Investigating effectiveness of signage in educating the public

An important component of WPC’s recovery of the Ojibway Prairie population of massasauga rattlesnakes in southwestern Ontario involves public outreach and education to curb human-rattlesnake conflict. These conflicts can result in a person experiencing a “nuisance” encounter with a snake, or, in rare cases, a snakebite requiring immediate medical attention.
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Shrike program paving the way in migratory songbird conservation

Conservation recovery still critical for Canada’s loggerhead shrike populations. From the 2020 Annual Report. Loggerhead shrikes were once a common sight in grasslands across southern Ontario, but their numbers have dropped steadily since the 1960s. They would have disappeared entirely from Canada if not for conservation action. Habitat loss, here
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How are the bumble bees doing in southern Ontario?

When the topic of bees comes up most people will turn their thoughts to the well-known honey bee. However, there are many native species of wild bees to keep in mind. Wild bees, including bumble bees, are very critical pollinators within many plant networks. They are fantastic pollinators of crops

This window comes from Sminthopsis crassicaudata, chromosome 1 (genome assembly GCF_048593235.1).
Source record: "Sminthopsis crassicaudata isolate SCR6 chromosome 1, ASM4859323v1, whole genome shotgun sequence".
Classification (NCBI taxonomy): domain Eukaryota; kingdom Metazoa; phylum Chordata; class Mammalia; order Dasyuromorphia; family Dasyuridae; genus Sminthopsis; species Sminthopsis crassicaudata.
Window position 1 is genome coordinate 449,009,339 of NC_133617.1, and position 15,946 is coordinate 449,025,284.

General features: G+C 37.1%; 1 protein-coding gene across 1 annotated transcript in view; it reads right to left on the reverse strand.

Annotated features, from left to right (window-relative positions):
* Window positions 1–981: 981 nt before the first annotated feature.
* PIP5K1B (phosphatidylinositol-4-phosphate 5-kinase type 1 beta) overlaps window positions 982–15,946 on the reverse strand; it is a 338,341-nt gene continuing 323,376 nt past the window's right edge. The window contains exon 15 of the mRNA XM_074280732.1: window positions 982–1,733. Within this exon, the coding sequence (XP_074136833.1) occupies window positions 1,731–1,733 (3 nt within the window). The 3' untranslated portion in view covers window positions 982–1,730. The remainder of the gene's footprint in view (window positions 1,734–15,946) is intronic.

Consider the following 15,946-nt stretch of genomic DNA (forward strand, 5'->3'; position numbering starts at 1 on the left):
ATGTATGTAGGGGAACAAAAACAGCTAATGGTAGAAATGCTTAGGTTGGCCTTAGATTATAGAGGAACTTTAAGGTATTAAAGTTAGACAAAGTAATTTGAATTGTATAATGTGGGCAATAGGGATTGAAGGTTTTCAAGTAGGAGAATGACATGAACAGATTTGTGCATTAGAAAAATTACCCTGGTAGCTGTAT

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Helping our neighbours while improving our skills: Conservation Planning for Red Wolf

Now you might ask why the Canadian Species Initiative (CSI) would be working on a project for a species found only in the United States? Well, CSI, a collaborative project between Wildlife Preservation Canada and African Lion Safari, became the newest Regional Resource Centre for the International Union for Conservation
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Forging ahead by leading the way

A reflection on conservation successes in a time of uncertainty. From the 2020 Annual Report. by Lance Woolaver Jr., WPC Executive Director 2020 was quite the year, not just for Wildlife Preservation Canada but for the entire planet. In addition to the challenge of restructuring our field work so that WPC
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